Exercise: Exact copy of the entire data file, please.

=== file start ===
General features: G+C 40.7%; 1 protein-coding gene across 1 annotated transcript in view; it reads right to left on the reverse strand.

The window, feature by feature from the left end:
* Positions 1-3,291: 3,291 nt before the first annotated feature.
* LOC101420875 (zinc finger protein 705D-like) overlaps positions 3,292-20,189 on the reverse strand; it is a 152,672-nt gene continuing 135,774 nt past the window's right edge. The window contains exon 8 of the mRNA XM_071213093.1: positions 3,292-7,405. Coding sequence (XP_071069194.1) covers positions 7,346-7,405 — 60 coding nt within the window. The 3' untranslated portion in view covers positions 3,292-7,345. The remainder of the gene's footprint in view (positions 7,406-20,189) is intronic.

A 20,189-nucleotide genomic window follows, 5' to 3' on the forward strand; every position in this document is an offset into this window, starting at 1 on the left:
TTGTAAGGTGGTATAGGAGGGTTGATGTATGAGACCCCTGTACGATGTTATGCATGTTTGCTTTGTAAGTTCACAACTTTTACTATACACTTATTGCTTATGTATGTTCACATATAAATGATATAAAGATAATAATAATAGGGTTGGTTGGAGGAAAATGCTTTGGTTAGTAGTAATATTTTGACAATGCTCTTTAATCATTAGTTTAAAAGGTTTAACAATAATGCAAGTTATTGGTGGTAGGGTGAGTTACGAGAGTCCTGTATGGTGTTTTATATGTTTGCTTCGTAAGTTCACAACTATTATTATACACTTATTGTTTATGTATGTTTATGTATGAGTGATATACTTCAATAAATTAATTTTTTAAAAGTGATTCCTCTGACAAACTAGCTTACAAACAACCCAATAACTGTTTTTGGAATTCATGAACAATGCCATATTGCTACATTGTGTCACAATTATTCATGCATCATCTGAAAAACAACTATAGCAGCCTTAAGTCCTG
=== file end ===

General features: G+C 40.7%; 1 protein-coding gene across 1 annotated transcript in view; it reads right to left on the reverse strand.

The window, feature by feature from the left end:
* Positions 1-3,291: 3,291 nt before the first annotated feature.
* LOC101420875 (zinc finger protein 705D-like) overlaps positions 3,292-20,189 on the reverse strand; it is a 152,672-nt gene continuing 135,774 nt past the window's right edge. The window contains exon 8 of the mRNA XM_071213093.1: positions 3,292-7,405. Coding sequence (XP_071069194.1) covers positions 7,346-7,405 — 60 coding nt within the window. The 3' untranslated portion in view covers positions 3,292-7,345. The remainder of the gene's footprint in view (positions 7,406-20,189) is intronic.

A 20,189-nucleotide genomic window follows, 5' to 3' on the forward strand; every position in this document is an offset into this window, starting at 1 on the left:
TTGTAAGGTGGTATAGGAGGGTTGATGTATGAGACCCCTGTACGATGTTATGCATGTTTGCTTTGTAAGTTCACAACTTTTACTATACACTTATTGCTTATGTATGTTCACATATAAATGATATAAAGATAATAATAATAGGGTTGGTTGGAGGAAAATGCTTTGGTTAGTAGTAATATTTTGACAATGCTCTTTAATCATTAGTTTAAAAGGTTTAACAATAATGCAAGTTATTGGTGGTAGGGTGAGTTACGAGAGTCCTGTATGGTGTTTTATATGTTTGCTTCGTAAGTTCACAACTATTATTATACACTTATTGTTTATGTATGTTTATGTATGAGTGATATACTTCAATAAATTAATTTTTTAAAAGTGATTCCTCTGACAAACTAGCTTACAAACAACCCAATAACTGTTTTTGGAATTCATGAACAATGCCATATTGCTACATTGTGTCACAATTATTCATGCATCATCTGAAAAACAACTATAGCAGCCTTAAGTCCTG